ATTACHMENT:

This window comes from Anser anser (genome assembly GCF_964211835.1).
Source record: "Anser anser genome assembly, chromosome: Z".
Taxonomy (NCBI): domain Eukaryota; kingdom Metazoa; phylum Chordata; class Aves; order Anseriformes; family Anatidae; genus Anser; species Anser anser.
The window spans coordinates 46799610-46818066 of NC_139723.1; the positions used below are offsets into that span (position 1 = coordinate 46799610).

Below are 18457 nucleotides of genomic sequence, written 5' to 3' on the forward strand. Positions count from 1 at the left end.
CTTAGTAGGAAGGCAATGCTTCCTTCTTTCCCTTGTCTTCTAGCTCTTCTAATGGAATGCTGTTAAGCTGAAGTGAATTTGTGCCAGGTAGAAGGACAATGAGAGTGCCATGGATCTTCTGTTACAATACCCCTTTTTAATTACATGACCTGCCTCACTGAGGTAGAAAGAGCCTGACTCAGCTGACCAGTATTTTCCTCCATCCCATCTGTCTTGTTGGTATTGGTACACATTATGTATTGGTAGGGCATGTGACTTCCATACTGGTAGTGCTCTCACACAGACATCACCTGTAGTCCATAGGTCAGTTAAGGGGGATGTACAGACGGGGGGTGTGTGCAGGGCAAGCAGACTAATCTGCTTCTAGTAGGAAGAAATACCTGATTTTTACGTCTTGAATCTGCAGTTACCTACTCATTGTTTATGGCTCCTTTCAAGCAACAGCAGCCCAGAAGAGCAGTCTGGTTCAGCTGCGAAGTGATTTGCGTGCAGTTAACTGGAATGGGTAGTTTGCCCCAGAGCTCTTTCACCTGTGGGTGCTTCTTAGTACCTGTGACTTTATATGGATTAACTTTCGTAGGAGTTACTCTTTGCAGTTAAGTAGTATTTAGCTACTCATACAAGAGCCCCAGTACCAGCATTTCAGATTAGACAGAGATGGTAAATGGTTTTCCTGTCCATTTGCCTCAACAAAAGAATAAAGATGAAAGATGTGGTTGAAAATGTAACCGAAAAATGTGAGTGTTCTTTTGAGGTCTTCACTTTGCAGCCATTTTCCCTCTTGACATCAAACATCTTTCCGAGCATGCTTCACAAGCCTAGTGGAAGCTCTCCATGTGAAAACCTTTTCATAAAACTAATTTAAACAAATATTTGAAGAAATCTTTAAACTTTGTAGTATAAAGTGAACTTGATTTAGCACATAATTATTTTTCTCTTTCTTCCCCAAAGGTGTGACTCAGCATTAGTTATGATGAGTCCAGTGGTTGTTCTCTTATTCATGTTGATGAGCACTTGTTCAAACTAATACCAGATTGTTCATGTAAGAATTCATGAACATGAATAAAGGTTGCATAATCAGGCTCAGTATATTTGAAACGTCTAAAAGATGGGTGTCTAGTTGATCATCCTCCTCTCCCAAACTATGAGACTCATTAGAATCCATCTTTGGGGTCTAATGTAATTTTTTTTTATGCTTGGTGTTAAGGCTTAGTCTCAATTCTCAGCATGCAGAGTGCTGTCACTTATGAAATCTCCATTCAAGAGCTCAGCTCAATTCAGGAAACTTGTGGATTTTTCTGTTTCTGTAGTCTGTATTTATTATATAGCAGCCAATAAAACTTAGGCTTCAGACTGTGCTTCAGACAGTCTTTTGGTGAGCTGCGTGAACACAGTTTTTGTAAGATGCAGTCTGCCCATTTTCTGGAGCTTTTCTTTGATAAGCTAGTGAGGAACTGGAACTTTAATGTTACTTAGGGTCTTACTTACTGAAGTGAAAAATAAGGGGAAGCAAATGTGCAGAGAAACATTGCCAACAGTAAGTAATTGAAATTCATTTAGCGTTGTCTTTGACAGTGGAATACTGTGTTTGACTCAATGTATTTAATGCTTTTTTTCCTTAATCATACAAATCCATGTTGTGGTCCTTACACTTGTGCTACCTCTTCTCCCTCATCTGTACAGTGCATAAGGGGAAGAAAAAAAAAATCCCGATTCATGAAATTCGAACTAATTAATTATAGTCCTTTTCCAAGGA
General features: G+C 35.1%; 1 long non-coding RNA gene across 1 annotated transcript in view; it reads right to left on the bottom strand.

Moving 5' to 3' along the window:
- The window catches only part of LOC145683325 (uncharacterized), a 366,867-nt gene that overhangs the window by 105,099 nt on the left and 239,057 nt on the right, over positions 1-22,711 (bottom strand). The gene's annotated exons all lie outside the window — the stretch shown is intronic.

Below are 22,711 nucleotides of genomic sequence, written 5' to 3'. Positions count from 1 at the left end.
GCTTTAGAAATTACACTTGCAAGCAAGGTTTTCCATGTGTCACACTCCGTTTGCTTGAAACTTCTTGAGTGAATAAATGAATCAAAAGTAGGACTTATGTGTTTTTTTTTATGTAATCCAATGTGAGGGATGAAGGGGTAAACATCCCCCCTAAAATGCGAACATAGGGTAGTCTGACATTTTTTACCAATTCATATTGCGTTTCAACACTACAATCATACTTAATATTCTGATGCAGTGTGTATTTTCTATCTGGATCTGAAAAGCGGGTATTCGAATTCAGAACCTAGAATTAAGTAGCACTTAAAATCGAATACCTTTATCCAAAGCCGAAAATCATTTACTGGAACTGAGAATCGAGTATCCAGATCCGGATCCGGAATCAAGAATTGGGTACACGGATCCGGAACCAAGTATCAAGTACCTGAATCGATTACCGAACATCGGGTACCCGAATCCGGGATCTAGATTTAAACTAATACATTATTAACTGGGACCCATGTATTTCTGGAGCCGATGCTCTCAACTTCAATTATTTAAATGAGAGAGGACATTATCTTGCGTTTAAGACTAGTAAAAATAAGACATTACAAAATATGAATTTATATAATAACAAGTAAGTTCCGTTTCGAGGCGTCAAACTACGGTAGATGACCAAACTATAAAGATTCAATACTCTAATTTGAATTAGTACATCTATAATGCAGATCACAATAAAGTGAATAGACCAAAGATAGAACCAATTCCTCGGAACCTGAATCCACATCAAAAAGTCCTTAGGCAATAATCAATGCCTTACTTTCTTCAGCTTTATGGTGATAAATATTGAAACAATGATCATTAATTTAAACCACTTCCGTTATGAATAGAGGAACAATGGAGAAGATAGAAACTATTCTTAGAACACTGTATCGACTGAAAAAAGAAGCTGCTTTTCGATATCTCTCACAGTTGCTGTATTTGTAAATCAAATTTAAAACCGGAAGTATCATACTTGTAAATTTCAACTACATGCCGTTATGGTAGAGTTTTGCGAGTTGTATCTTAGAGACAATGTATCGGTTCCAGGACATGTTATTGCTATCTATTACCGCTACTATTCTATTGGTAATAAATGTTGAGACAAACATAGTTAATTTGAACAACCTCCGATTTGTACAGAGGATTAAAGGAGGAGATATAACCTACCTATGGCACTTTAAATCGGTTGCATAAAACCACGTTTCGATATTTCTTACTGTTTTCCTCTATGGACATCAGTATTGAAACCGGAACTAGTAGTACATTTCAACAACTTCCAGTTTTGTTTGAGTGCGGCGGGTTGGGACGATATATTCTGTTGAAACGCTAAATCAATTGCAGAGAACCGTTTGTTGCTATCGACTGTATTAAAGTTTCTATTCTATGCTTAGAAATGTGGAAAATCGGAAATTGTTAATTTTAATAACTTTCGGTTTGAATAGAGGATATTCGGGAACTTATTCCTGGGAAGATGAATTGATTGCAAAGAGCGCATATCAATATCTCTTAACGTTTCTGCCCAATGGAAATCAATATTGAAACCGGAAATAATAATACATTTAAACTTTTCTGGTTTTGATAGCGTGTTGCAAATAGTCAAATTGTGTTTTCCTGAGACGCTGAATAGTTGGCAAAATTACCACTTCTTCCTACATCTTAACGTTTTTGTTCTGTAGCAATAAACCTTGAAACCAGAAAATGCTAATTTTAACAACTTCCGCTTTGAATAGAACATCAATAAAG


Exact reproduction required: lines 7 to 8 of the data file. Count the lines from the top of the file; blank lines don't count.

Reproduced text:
General features: G+C 35.1%; 1 long non-coding RNA gene across 1 annotated transcript in view; it reads right to left on the bottom strand.

Moving 5' to 3' along the window: